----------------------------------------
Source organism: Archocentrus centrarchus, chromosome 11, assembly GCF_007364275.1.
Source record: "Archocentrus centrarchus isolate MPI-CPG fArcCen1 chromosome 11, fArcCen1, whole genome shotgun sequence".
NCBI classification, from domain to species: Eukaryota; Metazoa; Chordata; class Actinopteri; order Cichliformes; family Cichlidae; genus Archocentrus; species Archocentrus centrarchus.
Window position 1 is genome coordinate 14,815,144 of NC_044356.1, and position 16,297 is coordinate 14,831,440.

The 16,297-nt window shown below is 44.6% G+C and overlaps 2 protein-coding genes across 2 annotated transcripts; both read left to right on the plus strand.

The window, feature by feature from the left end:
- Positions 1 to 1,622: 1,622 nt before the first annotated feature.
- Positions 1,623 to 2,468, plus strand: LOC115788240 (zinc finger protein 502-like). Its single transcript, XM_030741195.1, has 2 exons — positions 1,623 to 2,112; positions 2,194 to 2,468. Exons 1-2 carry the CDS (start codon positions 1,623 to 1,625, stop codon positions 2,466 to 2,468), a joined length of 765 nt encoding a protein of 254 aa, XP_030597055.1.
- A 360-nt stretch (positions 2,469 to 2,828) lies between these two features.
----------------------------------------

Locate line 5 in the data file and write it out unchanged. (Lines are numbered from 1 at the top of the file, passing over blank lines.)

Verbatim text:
The 16,297-nt window shown below is 44.6% G+C and overlaps 2 protein-coding genes across 2 annotated transcripts; both read left to right on the plus strand.